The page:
OXFORD -- After working at two of the oldest schools in Newton County for the past seven years, Lori Thomas is excited about now being in the newest school in the county.
Thomas, who had been principal at Palmer-Stone Elementary School since 2008 and was assistant principal at Ficquett Elementary School for about four years before that, will serve as principal of the new Flint Hill Elementary School. All students from Palmer-Stone and some from East Newton and Ficquett elementary schools will attend the new school this year, and staff members from Palmer-Stone and some other schools around the county will join them.
"It's amazing," Thomas said of the new school that sits on Airport Road in north Oxford. "It's different being in a facility 60 years old and being in a brand new one. We're very spoiled here and thankful that the county has put in so much time, money and effort in it."
She said the biggest difference will be the technology.
At Palmer-Stone, the school was equipped with about 10 interactive boards and a computer lab. Now, Flint Hill, which is entirely wireless, will have interactive boards in each classroom, as well as iPads, iPods, netbooks, voting machines, laptops and four student computers and a teacher computer on their own server. The school also has two computer labs, and fifth-graders may even get email accounts.
"There's lots of technology," Thomas said.
Teachers also will have work rooms, conference room space and two adult bathrooms per grade level, compared to Palmer-Stone, which only had one adult bathroom facility in the entire school.
Classrooms also have hand washing and water fountain stations, energy efficient lighting and some have views of peaceful pastures.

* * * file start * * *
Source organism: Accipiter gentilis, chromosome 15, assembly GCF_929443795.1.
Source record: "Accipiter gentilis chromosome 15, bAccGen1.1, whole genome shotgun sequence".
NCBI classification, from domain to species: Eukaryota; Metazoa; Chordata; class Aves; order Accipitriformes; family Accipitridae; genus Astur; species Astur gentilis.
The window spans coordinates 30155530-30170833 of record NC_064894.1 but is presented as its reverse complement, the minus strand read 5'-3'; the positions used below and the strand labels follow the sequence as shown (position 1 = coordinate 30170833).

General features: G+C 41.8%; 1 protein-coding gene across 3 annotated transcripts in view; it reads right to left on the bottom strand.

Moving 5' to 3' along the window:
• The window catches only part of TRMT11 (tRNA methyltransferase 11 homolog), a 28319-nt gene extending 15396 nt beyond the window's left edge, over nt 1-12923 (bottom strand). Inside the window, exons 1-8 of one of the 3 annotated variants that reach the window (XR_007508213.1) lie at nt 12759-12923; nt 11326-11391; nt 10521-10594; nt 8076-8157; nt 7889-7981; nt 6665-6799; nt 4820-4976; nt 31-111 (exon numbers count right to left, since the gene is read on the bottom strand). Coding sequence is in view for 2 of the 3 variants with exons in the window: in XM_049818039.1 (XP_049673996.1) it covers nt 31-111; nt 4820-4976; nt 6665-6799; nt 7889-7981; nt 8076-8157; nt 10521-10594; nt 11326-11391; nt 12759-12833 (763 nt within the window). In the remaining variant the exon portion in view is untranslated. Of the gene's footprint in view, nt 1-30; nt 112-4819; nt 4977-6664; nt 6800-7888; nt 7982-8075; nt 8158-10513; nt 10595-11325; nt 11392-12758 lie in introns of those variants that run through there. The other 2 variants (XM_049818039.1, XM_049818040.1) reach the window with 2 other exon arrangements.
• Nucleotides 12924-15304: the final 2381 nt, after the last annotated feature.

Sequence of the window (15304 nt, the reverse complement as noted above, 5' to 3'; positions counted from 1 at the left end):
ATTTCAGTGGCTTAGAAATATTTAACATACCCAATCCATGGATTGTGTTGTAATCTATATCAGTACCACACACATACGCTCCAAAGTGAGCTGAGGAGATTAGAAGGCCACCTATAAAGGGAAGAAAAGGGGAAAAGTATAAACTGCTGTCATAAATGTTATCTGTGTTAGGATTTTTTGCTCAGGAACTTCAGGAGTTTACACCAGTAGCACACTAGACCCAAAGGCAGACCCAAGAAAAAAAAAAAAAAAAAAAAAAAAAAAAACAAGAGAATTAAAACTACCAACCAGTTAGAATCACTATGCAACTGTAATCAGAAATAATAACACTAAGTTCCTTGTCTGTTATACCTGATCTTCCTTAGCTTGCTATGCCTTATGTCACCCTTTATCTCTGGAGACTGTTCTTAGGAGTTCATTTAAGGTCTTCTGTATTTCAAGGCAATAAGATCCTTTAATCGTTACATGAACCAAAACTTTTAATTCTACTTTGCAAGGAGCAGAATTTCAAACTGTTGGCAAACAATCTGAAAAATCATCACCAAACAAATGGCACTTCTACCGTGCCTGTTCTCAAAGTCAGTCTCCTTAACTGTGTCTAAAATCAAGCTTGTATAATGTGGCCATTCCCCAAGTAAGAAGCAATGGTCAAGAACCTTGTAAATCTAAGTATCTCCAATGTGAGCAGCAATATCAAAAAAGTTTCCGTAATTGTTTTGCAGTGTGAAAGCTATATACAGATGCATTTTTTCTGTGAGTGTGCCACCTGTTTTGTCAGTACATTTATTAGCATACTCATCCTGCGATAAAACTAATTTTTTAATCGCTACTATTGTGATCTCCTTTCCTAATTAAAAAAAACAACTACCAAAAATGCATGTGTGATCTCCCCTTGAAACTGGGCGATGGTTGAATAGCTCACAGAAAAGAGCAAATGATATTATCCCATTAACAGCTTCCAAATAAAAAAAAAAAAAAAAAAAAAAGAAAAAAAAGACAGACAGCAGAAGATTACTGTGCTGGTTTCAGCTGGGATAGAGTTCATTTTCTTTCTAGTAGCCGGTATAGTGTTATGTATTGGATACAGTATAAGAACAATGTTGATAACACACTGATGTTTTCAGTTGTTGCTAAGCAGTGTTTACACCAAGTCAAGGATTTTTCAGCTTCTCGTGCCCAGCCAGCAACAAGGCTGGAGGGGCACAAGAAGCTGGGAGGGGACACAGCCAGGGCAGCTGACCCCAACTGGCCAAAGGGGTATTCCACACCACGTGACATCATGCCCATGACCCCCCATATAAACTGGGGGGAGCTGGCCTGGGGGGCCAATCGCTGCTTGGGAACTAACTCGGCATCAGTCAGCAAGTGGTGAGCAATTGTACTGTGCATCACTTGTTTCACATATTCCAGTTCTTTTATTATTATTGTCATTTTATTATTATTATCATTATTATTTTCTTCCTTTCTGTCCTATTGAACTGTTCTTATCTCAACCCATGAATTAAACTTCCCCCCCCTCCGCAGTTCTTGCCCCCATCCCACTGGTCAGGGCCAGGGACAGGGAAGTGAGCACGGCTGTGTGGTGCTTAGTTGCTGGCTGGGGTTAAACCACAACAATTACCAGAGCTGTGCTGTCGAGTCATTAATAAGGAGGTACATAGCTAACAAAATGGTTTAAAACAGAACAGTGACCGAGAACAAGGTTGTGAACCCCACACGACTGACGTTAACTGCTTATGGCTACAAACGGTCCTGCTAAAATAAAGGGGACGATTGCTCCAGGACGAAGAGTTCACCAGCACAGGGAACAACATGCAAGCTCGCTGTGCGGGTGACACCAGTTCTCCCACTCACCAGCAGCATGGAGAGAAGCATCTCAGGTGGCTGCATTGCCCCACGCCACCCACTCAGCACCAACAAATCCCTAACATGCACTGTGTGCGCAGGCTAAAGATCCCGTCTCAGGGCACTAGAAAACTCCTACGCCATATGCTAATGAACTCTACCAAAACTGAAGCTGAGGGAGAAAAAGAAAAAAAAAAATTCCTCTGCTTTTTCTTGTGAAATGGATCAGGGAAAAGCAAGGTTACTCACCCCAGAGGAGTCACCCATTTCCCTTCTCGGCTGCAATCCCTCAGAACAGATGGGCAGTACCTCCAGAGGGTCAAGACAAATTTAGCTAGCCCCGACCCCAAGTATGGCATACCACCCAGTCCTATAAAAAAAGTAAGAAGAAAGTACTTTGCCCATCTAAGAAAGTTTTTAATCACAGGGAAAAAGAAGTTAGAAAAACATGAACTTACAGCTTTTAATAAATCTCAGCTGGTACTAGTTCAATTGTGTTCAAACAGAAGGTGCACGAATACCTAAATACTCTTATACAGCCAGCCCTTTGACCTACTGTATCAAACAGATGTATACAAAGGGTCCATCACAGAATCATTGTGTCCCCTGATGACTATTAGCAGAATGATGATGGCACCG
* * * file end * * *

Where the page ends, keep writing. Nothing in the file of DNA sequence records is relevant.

"When you've been in an old school, it's the little things that you appreciate," Thomas said.
The gym also is about twice the size of the one at Palmer-Stone, which had stained carpet from flooding.
"It had character; it was old," Thomas said. "Everything smells brand new (in the new school)."
She also hopes to keep the relationship with Oxford College enjoyed by Palmer-Stone -- the students would ride their bikes across the street to tutor at Palmer-Stone, and the elementary school would use their campus for activities like the Easter egg hunt and field days.
"(The college) still wants to partner with us," Thomas said. "Hopefully, we'll still have a really close relationship with them."
School staff members have been in and out of the new building for the past several days getting classrooms ready, supplies organized and everything situated, and parents and students got a first look at the school last week during a sneak peak.
"The kids were excited, smiley and happy, and the parents were just in awe," Thomas said. "They're all really excited."